Why Your Resume Is Stuck In The HR Black Hole

Mar 27 2012 in Featured, Hiring Systems/ATS, reCareered Blog by Phil Rosenberg

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If it feels like your resume is in the black hole – you’re probably right.

In order to keep your resume out of the black hole, it’s helpful to first understand how companies choose who they will interview. Companies employ similar candidate selection processes almost universally and they aren’t designed to find the best candidates.

Instead, candidate selection processes are designed to find a minimum number of candidates who match the minimum criteria as quickly as possible … Even if the most qualified candidates (translation – YOU) remain buried.

Let this sink in – today’s hiring processes don’t favor the most qualified. Today’s hiring rewards candidates who game the system to increase the odds their resume will be seen (learn how to game your resume at http://ResumeWebinar.com).

Your first reaction might be to shout “That’s not fair!”, because we’ve been taught that the most qualified candidates should win. That might have been true many years ago … but not today. Nothing about job search is fair.

This creates a system of rewards and penalties. Companies reward candidates who understand and can game the hiring system, and penalize candidates who don’t (even if they are the most qualified). This is yet another reason traditional job search no longer works today, added to an environment of job shortages.

So if it feels like your resume isn’t seeing the light of day, like it’s in a room full of mushrooms (and other resumes), you’re probably right – It’s stuck in the black hole. The good news is, you can do something about it.

Here’s 9 reasons your resume is stuck in the black hole:

  1. Mass competition: Every job that is advertised online returns an average 1,000 applicants (500 for small companies advertising on Craigslist). As job boards have made it so easy (and so little time investment) to apply for a job, nothing prevents unqualified candidates from applying. Admit it – you’ve applied for jobs where you didn’t meet all of the criteria, haven’t you? So that means you didn’t meet all of the minimum criteria for the job, right? See http://www.recareered.com/blog/2012/03/05/putting-numbers-to-job-search-competition/ for more details on how mass competition affects your chances of getting an interview.
  2. Applicant tracking system: 10 years ago, ATSs used to cost millions of dollars – today companies canuse them for no cost. Even 1 – 2 person shops can use Microsoft Office to give the basic tools of an ATS. In addition, ATSs are one of the main way companies (even small ones) can stay out of hot water with the federal government, passing surprise DOL audits by showing that candidates are selected by objective criteria.
  3. Google-like search tools: At their core, ATSs are basically databases of resumes (stored in a common format) and Google-like search tools. Employers/recruiters use their Google-like tools differently than you or I use Google. We usually search for 1 or 2 criteria, we’ll get a few million results, but we find what we’re searching for in the first few pages. Employers/Recruiters don’t want millions of results – they only want about 50 … that all meet the minimum criteria.
  4. Searching for many criteria: Since employers only want about 50 results, they use more far criteria for their searches than you or I use – typically searching for 7 – 10 criteria. So if you’re using the same, or merely a tweeked resume to apply for jobs … in effect, you’re crossing your fingers, hoping that your resume magically happens to match 10 keywords. The odds are massively stacked against you.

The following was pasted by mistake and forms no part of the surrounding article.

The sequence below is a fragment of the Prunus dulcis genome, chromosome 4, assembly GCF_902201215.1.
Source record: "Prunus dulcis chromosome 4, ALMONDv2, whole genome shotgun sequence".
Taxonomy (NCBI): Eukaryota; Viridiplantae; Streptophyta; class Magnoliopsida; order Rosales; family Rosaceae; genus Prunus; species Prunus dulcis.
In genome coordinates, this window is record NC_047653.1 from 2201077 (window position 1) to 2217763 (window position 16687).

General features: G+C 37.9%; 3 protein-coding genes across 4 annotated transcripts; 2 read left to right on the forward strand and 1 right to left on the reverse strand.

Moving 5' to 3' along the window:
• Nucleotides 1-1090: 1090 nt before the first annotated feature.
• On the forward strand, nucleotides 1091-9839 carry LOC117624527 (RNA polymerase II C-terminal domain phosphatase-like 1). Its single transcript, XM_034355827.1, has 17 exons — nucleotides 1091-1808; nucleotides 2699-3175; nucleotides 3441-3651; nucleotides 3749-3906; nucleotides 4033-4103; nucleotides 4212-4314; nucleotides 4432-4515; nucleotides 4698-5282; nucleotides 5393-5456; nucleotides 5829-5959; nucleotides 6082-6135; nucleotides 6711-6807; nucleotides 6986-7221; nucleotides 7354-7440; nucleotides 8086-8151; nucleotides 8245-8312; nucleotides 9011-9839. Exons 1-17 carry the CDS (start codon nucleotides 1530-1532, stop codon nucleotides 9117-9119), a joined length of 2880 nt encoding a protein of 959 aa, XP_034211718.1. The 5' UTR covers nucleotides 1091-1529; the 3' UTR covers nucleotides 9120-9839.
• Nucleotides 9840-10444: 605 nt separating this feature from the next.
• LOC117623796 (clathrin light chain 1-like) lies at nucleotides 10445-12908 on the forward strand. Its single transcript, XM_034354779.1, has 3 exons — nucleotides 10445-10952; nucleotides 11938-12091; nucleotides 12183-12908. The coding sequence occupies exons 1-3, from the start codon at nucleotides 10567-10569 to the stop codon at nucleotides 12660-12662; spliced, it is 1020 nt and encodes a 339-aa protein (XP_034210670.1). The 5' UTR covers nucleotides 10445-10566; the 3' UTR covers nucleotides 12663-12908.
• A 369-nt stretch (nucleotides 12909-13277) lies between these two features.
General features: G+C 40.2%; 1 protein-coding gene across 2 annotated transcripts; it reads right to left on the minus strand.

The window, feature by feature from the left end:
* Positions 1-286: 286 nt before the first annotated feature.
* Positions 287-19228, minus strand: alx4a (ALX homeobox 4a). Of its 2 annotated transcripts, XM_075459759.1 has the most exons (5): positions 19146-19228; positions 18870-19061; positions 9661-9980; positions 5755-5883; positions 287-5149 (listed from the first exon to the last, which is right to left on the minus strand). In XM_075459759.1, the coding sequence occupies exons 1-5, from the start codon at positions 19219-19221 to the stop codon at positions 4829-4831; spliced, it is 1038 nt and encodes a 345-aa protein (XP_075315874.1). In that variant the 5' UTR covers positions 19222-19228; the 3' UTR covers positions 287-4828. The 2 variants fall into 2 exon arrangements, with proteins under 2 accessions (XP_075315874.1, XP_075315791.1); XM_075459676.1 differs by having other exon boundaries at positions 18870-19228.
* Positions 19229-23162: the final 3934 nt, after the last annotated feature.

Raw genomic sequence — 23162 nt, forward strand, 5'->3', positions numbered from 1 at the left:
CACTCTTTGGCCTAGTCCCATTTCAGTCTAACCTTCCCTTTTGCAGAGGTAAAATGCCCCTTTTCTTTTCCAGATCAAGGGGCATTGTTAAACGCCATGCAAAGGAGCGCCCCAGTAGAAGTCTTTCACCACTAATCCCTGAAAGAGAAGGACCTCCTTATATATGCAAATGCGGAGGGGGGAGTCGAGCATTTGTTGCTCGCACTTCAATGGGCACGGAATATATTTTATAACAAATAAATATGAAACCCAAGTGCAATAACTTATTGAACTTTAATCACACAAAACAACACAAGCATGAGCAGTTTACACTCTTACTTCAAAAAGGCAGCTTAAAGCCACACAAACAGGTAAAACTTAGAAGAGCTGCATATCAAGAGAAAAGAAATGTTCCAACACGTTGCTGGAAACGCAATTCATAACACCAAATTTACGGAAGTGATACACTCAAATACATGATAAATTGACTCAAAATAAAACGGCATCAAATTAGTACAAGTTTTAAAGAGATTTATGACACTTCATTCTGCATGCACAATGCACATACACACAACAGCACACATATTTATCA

5. Exact word/phrase match: It’s also important to realize that ATSs match exact words and phrases. However, companies have their own language, typically using their own unique words, phrases, jargon and measurements to describe the same thing – even for the same job function. So if you’re using words that have the same meaning but are different words than a company uses to describe a function or measurement … it won’t match in the ATS.
  6. Ranked list: Results from an employer’s/recruiter’s search is ranked based on the number of words that match criteria. The resumes that match all 10 criteria are at the top. Resumes that match only 9 of those criteria, might not even make the top 50. Resumes that match fewer criteria remain buried.
  7. HR rep/Recruiter/Small company admin goal: The goal of person pre-screening resumes (a HR rep, recruiter, or small company admin) is to return a day’s worth of resumes for each opening to the hiring manger – about a dozen.
  8. 2 – 3%: If the HR rep/recruiter/small company admin did a decent job of selecting criteria, they’ll typically read 20 – 30 resumes until they find a dozen that match the hiring manager’s criteria. Out of 1,000 resumes, that’s 2 – 3%.
  9. And then they stop: It’s not the pre-screener’s job to find the best candidates. It’s their job to find a dozen candidates who meet the minimum criteria as quickly as possible … Then they move on to the next job search (or task for the small company admin). It’s the hiring manager’s job to select the best candidate of the dozen that passed pre-screening.

This process can and often does leave the most qualified candidates stuck in the black hole. Is this dysfunctional? Sure … but it’s very efficient.

Can you start to understand why your phone is silent and why your resume remains buried, never seeing the light of day … in the vortex?

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Source: http://reCareered.com
Author: Phil Rosenberg

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